The band formed in 1971 when Linda Ronstadt's then-manager, John Boylan,
extracted Frey, Leadon, and Meisner from their affiliations. They were short a
drummer until Frey phoned Henley, whom he had met at the Troubadour in
Los Angeles. The band backed up Ronstadt on a two-month tour, then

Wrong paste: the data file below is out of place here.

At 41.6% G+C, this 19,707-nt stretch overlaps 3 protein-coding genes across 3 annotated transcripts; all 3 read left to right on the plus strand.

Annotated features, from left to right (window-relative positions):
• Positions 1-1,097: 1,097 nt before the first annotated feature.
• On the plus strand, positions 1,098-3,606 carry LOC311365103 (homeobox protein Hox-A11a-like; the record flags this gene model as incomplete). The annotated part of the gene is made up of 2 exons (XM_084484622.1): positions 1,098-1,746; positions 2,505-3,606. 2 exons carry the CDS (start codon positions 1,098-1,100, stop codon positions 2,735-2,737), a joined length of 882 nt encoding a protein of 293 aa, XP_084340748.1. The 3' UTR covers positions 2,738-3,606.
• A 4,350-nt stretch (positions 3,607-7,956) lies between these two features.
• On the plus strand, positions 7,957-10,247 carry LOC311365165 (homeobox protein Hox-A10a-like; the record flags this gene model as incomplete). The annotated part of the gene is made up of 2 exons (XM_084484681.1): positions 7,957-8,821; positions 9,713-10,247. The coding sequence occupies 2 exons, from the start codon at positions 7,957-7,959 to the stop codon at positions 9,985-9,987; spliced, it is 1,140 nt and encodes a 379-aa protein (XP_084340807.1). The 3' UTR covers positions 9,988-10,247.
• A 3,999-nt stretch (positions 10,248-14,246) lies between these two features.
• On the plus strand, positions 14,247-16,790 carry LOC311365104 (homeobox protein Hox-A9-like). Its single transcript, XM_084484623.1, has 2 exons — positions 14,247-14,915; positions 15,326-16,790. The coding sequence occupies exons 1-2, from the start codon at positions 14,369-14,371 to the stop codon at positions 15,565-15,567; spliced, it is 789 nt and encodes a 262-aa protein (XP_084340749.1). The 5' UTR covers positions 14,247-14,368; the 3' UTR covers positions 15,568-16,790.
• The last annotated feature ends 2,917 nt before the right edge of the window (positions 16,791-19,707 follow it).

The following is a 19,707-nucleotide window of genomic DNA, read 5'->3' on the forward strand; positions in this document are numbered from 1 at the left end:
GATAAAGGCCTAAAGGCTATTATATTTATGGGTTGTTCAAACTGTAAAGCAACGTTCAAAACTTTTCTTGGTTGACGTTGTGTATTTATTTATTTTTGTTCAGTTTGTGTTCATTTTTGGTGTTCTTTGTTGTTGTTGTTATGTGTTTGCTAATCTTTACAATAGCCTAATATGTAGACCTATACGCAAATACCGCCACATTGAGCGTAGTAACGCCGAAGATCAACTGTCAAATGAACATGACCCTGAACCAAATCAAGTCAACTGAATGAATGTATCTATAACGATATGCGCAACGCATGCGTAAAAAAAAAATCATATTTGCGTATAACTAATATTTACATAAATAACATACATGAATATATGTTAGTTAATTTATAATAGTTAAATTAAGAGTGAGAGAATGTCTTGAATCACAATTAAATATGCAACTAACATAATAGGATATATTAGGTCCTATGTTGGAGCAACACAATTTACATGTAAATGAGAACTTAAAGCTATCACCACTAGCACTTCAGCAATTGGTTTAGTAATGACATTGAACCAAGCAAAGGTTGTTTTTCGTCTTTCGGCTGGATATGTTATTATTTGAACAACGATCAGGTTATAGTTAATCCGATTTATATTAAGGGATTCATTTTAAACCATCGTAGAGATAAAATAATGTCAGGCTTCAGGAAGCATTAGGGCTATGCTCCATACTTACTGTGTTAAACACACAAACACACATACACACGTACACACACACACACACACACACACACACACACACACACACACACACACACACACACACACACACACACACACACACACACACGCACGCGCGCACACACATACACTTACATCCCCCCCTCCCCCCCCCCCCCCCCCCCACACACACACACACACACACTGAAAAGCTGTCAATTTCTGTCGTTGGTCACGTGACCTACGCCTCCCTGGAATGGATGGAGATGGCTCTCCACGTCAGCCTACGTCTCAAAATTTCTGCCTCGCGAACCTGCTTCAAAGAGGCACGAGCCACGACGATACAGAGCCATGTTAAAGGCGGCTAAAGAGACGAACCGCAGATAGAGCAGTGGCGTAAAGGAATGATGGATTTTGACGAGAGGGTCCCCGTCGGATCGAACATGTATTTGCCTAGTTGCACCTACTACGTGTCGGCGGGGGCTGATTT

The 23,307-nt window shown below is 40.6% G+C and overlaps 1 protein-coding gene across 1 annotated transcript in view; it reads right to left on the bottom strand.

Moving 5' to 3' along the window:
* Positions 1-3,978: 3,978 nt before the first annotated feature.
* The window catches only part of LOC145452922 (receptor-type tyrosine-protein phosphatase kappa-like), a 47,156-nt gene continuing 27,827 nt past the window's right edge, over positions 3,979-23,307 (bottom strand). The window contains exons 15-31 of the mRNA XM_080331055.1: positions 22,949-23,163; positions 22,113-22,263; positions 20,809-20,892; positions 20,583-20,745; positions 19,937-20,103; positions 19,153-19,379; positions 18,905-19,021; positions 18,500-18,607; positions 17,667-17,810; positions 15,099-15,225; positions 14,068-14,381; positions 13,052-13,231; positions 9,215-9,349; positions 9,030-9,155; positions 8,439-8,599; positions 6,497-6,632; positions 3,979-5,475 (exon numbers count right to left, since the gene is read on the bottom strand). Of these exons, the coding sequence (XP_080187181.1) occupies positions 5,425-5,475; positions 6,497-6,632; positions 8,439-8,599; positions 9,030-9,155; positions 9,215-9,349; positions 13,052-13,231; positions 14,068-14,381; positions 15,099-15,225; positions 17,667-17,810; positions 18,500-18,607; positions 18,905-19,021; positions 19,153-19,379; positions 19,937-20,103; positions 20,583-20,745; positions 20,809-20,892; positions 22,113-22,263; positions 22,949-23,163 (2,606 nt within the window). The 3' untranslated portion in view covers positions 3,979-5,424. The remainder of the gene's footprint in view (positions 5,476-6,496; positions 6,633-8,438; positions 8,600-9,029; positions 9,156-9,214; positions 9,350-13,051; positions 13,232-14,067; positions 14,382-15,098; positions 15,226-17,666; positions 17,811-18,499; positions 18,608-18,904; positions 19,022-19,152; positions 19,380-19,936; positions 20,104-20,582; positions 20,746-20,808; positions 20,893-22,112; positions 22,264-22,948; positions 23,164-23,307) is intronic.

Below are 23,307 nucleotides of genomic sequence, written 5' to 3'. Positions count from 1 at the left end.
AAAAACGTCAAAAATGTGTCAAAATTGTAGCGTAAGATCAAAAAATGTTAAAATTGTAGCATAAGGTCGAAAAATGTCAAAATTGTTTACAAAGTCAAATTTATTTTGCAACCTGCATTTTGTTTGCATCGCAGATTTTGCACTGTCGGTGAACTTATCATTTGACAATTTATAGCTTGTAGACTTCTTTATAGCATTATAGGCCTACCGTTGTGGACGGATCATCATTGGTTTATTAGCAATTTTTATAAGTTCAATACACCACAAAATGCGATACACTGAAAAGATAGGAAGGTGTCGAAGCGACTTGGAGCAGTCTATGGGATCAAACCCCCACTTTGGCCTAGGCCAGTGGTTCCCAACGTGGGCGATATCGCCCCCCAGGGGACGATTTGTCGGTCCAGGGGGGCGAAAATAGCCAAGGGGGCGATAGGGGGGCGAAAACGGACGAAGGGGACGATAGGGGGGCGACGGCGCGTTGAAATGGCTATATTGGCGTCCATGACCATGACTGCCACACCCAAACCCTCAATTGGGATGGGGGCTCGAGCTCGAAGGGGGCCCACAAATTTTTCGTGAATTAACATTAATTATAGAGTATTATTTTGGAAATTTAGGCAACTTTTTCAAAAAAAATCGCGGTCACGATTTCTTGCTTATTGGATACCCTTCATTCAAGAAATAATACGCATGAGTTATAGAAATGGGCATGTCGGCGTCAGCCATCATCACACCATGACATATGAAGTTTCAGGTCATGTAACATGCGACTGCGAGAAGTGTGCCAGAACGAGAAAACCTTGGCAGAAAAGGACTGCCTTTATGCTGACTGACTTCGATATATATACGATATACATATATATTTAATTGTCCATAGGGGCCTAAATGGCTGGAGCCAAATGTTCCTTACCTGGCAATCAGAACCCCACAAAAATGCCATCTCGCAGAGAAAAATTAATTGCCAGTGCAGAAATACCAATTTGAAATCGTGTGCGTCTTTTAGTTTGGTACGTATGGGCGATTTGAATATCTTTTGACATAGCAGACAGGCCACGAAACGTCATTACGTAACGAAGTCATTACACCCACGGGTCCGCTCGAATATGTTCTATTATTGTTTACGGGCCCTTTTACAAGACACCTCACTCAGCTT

decided to form their own band, The Eagles.
Their first album, The Eagles, was filled with pure, sometimes
innocent country rock; their second, Desperado, was themed on Old West
outlaws and introduced the group's penchant for conceptual songwriting.
To record their third album, On the Border, the group selected
producer Glyn Johns, who previously worked with Led Zeppelin, The Rolling
Stones, and The Who